This article originally appeared in The Inquirer on Jan. 7, 1991.

By Kristin E. Holmes, Inquirer Staff Writer

Kim Scibilia and Lee Roy Murphy got married yesterday the way they wanted to get married — in a small ceremony attended by only a few family members and friends.

But they exchanged vows at a judge’s house, not a church. She was in a three-year-old cotton dress, not a gown. And he was in combat fatigues, not a tux.

Murphy, 22, a medic in the Army Reserves, is scheduled to fly out to Saudi Arabia on Saturday or Sunday. The couple couldn’t get married Jan. 26 as they had planned, so they tied the knot yesterday at the Northeast Philadelphia home of Municipal Court President Judge Alan K. Silberstein.

“We decided we should just do it before he leaves. I don’t want to wait, and we’ve been together for three years,” Scibilia said before the wedding as she put on blue eye shadow in the Kensington apartment she shares with Murphy.

Sandy McDevitt, Scibilia’s matron of honor, added what Scibilia herself had been thinking but was afraid to say.

“It would be heartbreaking if something happened to him,” McDevitt said. “At least this way, she can feel like she has a part of him.”

Murphy, a stock clerk at a New Jersey appliance store, was called to active duty in early December. Since then, he has been in training at Fort Indiantown Gap, Pa., and is scheduled to fly out from McGuire Air Force Base in Burlington County this weekend. He said he was looking forward to the assignment and would covet the active-duty patch he would receive. He also quickly added that he was nervous and scared.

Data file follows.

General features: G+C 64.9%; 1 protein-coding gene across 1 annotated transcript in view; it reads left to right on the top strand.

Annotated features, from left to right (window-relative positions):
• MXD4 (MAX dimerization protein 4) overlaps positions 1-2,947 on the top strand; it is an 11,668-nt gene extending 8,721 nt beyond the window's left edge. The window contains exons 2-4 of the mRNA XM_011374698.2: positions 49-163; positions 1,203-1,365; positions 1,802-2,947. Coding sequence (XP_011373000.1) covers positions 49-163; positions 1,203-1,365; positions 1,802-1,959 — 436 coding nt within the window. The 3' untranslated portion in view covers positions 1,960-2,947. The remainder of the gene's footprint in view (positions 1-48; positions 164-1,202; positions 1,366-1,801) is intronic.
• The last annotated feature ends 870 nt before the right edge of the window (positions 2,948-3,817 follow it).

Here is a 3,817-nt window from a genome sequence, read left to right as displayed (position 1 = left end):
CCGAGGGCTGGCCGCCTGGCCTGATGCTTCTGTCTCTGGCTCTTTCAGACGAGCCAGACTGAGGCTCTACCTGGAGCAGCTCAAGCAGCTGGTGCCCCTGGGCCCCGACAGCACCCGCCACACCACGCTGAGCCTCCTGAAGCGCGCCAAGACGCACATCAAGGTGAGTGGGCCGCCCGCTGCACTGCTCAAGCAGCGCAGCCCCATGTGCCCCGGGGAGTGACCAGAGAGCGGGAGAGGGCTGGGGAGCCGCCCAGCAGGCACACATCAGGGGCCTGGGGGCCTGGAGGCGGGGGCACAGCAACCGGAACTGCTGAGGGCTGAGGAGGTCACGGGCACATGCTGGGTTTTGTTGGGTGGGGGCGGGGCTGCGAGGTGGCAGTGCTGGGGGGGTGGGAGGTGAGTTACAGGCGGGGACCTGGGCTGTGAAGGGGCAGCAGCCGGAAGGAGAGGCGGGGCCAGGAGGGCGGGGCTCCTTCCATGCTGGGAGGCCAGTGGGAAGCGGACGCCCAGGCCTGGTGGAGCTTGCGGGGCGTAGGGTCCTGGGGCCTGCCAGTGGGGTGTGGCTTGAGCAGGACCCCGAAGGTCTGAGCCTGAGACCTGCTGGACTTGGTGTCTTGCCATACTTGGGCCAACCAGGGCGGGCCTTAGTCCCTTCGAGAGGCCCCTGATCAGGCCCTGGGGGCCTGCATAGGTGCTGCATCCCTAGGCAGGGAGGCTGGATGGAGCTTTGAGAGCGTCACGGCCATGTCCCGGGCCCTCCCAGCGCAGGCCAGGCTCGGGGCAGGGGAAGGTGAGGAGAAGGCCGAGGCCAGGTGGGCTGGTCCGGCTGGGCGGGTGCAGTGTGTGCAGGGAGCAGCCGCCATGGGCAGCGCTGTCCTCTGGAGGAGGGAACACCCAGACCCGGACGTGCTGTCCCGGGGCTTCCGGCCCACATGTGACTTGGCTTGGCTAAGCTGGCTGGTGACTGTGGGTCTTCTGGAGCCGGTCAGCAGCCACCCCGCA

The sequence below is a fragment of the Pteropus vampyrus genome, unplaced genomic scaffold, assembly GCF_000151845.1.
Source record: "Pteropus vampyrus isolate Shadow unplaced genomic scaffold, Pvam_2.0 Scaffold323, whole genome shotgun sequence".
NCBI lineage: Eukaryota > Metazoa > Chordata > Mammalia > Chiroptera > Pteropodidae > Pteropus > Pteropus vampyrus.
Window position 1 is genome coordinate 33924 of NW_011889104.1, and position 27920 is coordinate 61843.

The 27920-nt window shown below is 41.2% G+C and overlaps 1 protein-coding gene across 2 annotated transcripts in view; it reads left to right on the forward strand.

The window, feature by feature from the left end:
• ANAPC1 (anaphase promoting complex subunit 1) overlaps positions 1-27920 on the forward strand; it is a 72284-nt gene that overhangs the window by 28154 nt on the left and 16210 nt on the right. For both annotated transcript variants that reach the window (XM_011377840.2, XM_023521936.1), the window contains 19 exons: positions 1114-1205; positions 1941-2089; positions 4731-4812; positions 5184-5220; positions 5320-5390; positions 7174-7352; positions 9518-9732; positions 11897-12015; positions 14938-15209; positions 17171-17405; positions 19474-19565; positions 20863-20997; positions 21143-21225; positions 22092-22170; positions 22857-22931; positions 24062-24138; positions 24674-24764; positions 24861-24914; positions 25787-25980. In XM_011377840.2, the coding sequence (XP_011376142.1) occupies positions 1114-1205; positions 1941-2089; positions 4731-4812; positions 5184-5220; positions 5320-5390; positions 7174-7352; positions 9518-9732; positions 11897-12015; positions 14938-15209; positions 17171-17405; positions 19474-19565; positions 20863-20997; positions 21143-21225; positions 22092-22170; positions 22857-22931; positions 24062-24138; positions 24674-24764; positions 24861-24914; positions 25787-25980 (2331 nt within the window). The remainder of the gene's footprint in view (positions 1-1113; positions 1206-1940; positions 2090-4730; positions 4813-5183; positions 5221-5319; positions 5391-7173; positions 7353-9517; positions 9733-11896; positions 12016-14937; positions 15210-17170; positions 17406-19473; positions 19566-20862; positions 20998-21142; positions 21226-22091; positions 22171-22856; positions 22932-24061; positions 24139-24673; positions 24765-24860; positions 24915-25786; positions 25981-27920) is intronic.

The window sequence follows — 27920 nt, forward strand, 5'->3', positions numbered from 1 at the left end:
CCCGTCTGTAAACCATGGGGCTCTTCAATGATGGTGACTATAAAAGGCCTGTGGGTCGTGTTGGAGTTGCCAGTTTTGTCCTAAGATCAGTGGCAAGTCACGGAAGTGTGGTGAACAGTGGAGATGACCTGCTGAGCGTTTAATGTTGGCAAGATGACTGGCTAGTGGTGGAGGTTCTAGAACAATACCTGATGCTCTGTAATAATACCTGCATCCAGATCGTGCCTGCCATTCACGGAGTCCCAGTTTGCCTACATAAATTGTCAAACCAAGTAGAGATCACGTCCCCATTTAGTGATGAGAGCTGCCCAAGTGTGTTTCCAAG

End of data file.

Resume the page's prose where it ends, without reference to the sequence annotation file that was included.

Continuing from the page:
When the couple learned of Murphy’s departure date, they began a frantic week of wedding preparations. They got the license on Wednesday, but a plan to have a priest do the ceremony near Fort Indiantown Gap fell through.

On Saturday, Scibilia, who is 22 and a billing clerk, called City Hall. She needed to find a judge and asked the telephone operator for help.

The operator found city Bail Commissioner Abraham Polokoff. The commissioner called Silberstein, who was in the middle of a party celebrating his 25th anniversary. The judge said no problem.

“I feel bad with the crisis going on in the world,” Silberstein said yesterday. “The least I could do is marry them.”

So in the library of Silberstein’s ranch home, in front of a warm fireplace, Scibilia and Murphy said, “I will.” Scibilia carried silk flowers borrowed from an aunt. The rings didn’t fit. Murphy’s mother, Dee; her boyfriend, Larry Wagner Jr.; Silberstein’s wife, Dveral; and McDevitt looked on.

“May this marriage be blessed with long years, health, and happiness and be a source of pride to your friends and family,” Silberstein said at the end of the ceremony.

The group toasted the new Mr. and Mrs. Murphy, who received their first wedding gift of salt-and-pepper shakers from the judge and his wife.

Then the couple got into a car for the two-hour ride to Fort Indiantown Gap, where Murphy had to return to duty. But, he assured his new wife, he will be back “in a couple a months,” ready for their new life together and a honeymoon cruise to “someplace without sand.”